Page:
Media Headliner: Look no further for what today's woman wants

IPC Connect's Evelyn Webster explains why its new title Look will eschew a cynical portrayal of celebrities.

Jade Goody might want to hear this. Apparently, our insatiable desire to see celebrities squirm at their weakest and most vulnerable is about to turn full circle. That's according to Evelyn Webster, the managing director of IPC Connect, who speaks confidently of the motivations behind its new woman's weekly, Look, which will compete against almost 30 other women's titles this week.

"There is a growing wave of young women who are frustrated at the cynical portrayal of celebrities in the media," the 37-year-old says pointedly. "These are people who take their cues from the way that celebrities dress and the larger-than-life character that they subsume. They don't want to see the likes of hairy armpits, circles of shame, missing tanlines or Britney Spears flashing her knickers."

Webster, a veteran at IPC after starting there as a graduate trainee 15 years ago, believes the revenue- generating power of celebrities goes beyond driving cover sales.

Much is weighted on her judgment. With a two-year investment of £18 million and a £9 million marketing war chest, Look is the title that IPC hopes will revive its fortunes in the 18- to 30-year-old female market and take the fight back to Emap, which has had success with Grazia, Heat and Closer.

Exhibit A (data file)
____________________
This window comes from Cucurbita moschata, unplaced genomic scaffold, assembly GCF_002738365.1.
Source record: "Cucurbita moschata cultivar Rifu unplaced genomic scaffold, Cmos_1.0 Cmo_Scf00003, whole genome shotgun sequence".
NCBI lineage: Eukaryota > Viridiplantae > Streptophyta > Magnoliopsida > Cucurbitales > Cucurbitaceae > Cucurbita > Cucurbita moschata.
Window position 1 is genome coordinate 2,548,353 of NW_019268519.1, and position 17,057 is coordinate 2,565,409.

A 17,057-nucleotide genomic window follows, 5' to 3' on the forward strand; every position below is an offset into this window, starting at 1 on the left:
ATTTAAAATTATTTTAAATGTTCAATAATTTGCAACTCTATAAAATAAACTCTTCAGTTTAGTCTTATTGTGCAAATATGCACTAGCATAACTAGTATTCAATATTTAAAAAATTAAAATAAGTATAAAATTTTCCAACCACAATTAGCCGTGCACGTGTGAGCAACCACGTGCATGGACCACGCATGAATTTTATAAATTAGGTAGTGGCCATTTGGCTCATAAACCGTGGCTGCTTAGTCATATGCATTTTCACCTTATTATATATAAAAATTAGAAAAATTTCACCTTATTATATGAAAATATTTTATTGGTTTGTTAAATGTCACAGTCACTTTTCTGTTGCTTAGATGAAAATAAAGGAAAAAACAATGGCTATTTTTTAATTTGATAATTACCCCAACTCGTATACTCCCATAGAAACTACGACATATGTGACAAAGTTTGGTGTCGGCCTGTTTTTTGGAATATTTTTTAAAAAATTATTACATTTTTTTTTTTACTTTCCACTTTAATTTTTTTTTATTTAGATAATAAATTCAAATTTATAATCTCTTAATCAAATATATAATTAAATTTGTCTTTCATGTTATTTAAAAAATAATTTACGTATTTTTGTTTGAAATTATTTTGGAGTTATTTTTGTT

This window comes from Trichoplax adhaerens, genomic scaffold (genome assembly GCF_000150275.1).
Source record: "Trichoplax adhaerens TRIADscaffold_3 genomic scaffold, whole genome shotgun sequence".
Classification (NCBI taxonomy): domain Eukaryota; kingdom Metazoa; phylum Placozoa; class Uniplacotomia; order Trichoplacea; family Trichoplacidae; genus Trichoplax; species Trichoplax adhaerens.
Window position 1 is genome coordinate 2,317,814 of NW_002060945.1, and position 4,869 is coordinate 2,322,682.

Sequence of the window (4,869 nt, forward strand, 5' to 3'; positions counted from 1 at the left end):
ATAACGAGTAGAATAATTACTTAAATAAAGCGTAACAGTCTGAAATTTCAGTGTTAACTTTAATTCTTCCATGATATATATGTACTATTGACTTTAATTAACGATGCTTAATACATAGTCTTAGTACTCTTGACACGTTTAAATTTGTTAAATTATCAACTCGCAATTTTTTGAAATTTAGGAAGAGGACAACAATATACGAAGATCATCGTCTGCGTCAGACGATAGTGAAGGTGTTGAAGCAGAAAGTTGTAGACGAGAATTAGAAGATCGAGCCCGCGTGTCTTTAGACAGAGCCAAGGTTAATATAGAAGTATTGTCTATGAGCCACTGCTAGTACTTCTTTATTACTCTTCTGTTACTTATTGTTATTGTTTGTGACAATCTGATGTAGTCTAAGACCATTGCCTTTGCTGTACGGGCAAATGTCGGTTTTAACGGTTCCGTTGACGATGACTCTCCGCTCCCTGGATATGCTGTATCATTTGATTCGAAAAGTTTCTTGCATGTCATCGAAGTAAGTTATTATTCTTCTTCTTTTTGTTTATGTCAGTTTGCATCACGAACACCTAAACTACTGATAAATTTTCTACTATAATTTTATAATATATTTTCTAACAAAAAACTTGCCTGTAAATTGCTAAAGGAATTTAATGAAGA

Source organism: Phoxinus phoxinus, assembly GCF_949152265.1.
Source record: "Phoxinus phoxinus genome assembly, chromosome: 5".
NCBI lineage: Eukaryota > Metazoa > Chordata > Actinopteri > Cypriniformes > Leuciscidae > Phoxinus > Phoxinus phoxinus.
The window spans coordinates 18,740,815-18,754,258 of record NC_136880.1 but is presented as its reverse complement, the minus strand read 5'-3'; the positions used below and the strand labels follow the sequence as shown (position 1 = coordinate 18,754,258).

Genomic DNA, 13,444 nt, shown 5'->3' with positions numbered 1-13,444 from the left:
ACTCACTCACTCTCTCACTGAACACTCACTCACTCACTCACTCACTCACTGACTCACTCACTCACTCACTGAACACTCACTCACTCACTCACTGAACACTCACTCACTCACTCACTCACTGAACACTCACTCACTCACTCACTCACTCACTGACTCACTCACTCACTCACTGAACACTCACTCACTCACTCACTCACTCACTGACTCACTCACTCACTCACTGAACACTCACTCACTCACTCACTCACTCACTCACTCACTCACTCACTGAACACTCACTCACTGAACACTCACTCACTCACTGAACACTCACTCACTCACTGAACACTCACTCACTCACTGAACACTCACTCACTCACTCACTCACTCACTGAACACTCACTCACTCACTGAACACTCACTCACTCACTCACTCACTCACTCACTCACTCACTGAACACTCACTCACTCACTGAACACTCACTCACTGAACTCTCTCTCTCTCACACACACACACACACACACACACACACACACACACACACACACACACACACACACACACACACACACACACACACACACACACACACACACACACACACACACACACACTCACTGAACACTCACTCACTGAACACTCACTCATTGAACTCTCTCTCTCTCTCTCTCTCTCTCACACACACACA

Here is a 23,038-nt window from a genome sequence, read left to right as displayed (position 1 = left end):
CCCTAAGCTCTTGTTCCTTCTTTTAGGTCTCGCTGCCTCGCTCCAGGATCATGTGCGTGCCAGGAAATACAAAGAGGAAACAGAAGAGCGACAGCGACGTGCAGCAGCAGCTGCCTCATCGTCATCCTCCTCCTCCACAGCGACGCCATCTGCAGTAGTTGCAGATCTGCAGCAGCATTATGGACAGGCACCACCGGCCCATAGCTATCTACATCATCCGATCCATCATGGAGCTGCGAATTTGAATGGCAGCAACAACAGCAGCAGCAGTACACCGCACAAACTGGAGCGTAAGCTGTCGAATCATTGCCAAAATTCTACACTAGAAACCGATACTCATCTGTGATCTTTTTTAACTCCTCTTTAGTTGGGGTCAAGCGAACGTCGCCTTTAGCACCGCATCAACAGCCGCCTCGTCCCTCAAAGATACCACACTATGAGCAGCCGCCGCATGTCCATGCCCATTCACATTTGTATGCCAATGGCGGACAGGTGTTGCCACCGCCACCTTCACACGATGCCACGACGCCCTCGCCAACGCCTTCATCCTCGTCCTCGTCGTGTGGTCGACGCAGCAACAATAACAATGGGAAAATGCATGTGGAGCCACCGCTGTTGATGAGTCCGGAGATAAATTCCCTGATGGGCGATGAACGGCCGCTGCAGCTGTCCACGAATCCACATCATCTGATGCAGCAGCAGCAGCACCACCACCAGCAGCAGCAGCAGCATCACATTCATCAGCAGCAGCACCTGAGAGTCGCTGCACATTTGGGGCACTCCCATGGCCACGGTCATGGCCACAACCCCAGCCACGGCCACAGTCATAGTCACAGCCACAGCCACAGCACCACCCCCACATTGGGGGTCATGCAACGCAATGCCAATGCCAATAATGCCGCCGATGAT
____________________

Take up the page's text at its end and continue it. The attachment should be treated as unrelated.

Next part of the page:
If the magazine has an underlying point of difference, it is how it plans to capitalise on the connection between celebrity and high- street fashion. Globalisation and a thriving economy mean high- street brands such as Primark, Gap and New Look can now turn around product lines quickly, confident that a young audience with access to cash and credit are waiting on the receiving end. As a result, garments worn by the likes of Miller, Moss, Hilton and Posh can be quickly replicated and made available in the mainstream market at a fraction of the price. Look, effectively, plans to act as its window.

It launches this week offering an 108-page editorial package combining the week's celebrity news alongside the latest shopping menus that give readers exclusive "access to celebrity lifestyle".

This may not sound like the most earth-shattering premise, but it is the result of painstaking research. The 18-month product development process started with a blank brief and saw Webster and her team "live in" with their target audience for periods of up to a week during the first six months of creative development. "We wanted to get under the skin of young women and see how they spent their time, what their habits were, what media they consumed and what they talked about," Webster recalls.

Some of the research found that the staple offerings of the traditional women's weekly don't necessarily go down too well. Sex advice, for example. "These women are already sexually active," Webster says. "They find magazines that bang on endlessly about sex and relationships patronising, and certainly don't want pages of features that talk about how to have three orgasms."

Finances are also off the agenda: "If they want financial advice, they'd rather go to their bank or financial manager. They don't want to read about it in social time."